Canon Legria HV40 HDV video camera
A feature-packed high-definition camcorder that records to (gasp!) MiniDV tape
- Superb 1080i video quality, good low-light performer, plenty of advanced features and controls
- Slightly fiddly control scheme, limitations of MiniDV
The Canon Legria HV40 must surely be the HDV format’s last hurrah in the consumer sector -- and what a send-off it is! If you’re keen to stick with MiniDV, you won’t find a better camcorder than this.
Price$ 1,699.00 (AUD)
The Canon Legria HV40 is a high-end HDV camcorder that records in the MiniDV format. It’s essentially a tweaked version of last year’s Canon HV30 with some minor extras thrown in, including native 24p recording and a multipurpose Custom Key on the side of the lens barrel. As product refreshes go, it’s pretty nominal stuff — which makes the $250 markup more than a bit cheeky. Nevertheless, if you require a tape-based camcorder for serious videography, the Canon Legria HV40 is unquestionably the best performer on the market.
So why go HDV? We have to admit; we were a little surprised to see the Legria HV40 in Canon’s 2009 camcorder line-up. Most vendors have turned their backs on the sturdy workhorse that made their fortunes, with consumers all too eager to embrace newer technology. (Indeed, the HV40 has just one serious rival in the consumer space: Sony’s HDR-HC9.) However, before you shriek and whinny at the thought of using a tape-based camcorder, there are a few points to consider.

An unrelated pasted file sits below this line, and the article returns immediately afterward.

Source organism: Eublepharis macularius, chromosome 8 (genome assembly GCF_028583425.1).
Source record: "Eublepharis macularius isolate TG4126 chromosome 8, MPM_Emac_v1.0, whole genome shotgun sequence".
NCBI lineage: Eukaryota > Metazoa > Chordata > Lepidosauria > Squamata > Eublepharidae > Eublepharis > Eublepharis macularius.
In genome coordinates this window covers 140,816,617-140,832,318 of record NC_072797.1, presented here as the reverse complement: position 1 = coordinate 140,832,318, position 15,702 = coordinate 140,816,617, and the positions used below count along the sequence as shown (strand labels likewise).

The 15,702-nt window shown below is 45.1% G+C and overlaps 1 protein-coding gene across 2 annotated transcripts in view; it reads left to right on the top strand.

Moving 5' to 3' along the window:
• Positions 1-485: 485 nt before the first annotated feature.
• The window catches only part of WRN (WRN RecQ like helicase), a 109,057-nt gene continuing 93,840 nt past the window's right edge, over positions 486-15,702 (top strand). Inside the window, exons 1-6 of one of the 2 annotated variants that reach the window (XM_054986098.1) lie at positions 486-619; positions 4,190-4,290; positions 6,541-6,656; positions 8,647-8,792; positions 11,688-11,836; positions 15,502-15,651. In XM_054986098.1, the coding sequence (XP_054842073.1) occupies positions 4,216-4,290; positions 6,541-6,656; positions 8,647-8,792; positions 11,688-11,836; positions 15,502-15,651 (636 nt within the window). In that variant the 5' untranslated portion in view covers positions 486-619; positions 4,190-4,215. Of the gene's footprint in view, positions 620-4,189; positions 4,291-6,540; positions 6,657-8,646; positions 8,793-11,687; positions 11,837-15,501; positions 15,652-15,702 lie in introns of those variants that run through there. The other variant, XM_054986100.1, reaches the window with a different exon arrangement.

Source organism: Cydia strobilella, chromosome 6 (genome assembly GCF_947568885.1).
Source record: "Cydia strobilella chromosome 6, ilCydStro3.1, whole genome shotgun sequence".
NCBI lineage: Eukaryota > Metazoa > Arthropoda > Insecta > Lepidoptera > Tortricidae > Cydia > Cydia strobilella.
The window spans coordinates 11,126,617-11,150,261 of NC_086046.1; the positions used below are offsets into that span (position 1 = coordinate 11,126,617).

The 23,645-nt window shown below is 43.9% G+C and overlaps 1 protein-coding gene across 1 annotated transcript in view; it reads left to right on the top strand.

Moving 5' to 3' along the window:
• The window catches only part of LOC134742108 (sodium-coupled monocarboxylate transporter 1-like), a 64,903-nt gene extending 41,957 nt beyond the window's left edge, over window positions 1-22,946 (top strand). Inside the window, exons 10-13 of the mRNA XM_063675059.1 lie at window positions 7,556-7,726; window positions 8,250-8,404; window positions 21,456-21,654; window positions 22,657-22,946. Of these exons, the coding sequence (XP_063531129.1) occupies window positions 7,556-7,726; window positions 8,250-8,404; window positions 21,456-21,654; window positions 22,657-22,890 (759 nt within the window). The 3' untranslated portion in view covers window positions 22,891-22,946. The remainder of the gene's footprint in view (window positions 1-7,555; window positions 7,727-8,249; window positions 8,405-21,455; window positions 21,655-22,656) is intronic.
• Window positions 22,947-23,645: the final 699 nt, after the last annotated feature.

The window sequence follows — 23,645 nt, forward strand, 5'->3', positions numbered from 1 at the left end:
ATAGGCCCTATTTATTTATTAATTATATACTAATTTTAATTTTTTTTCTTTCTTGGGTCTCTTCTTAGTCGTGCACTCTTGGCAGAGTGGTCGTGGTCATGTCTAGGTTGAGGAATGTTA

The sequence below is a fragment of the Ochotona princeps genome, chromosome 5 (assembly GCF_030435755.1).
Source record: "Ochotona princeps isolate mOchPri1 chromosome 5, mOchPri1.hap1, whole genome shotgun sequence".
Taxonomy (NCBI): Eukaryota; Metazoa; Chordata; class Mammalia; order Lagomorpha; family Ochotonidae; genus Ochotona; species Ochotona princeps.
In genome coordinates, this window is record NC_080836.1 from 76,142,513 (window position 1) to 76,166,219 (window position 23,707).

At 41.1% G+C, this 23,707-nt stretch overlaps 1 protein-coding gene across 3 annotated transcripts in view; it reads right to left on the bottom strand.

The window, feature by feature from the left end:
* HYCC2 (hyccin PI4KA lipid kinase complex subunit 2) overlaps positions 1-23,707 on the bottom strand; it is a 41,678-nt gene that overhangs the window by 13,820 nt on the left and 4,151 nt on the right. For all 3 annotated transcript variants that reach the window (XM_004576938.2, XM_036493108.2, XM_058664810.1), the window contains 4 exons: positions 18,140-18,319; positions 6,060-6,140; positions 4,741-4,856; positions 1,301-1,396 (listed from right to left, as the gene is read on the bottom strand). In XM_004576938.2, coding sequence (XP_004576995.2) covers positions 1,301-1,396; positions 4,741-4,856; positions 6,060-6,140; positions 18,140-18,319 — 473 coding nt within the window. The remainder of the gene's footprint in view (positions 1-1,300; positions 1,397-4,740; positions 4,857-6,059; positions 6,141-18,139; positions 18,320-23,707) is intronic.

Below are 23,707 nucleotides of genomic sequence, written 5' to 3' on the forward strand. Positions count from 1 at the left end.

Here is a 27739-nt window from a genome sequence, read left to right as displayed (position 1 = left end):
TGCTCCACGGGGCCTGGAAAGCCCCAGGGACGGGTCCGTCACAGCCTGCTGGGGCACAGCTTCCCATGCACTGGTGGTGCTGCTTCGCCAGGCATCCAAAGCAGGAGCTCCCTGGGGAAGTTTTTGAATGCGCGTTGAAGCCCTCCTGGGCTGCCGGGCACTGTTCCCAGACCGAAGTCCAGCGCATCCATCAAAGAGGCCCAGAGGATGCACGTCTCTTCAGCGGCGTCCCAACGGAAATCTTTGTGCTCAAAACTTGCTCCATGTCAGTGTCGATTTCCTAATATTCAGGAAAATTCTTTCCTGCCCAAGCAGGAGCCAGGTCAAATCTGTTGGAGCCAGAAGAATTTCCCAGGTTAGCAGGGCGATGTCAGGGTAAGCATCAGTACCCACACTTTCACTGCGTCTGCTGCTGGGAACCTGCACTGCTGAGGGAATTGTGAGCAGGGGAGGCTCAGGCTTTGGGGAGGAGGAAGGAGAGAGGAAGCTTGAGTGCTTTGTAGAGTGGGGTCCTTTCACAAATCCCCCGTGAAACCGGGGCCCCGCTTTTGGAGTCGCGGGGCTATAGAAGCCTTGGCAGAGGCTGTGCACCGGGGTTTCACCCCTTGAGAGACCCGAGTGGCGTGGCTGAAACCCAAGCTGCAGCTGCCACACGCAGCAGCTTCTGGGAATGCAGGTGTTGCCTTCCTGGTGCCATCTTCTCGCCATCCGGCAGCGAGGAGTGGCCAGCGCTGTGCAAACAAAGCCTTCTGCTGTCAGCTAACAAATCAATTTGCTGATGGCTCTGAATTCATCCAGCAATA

Despite being the oldest high-def video format, HDV more than holds its own when it comes to image quality; in fact, it’s often superior to AVCHD due to its higher bit rate (25 megabits per second vs. 16-24Mbps) and fewer compression artefacts. HDV is also more widely supported by editing programs and will offer a smoother ride on older PCs. You don’t have to worry about the format becoming obsolete either: MiniDV tapes will continue to be manufactured long after compatible camcorders have disappeared from the shelves (hell, you can still buy analog Super 8 tapes from most supermarkets). While MiniDV tapes will only store around 90 minutes of HD video, they’re a lot cheaper than removable flash memory.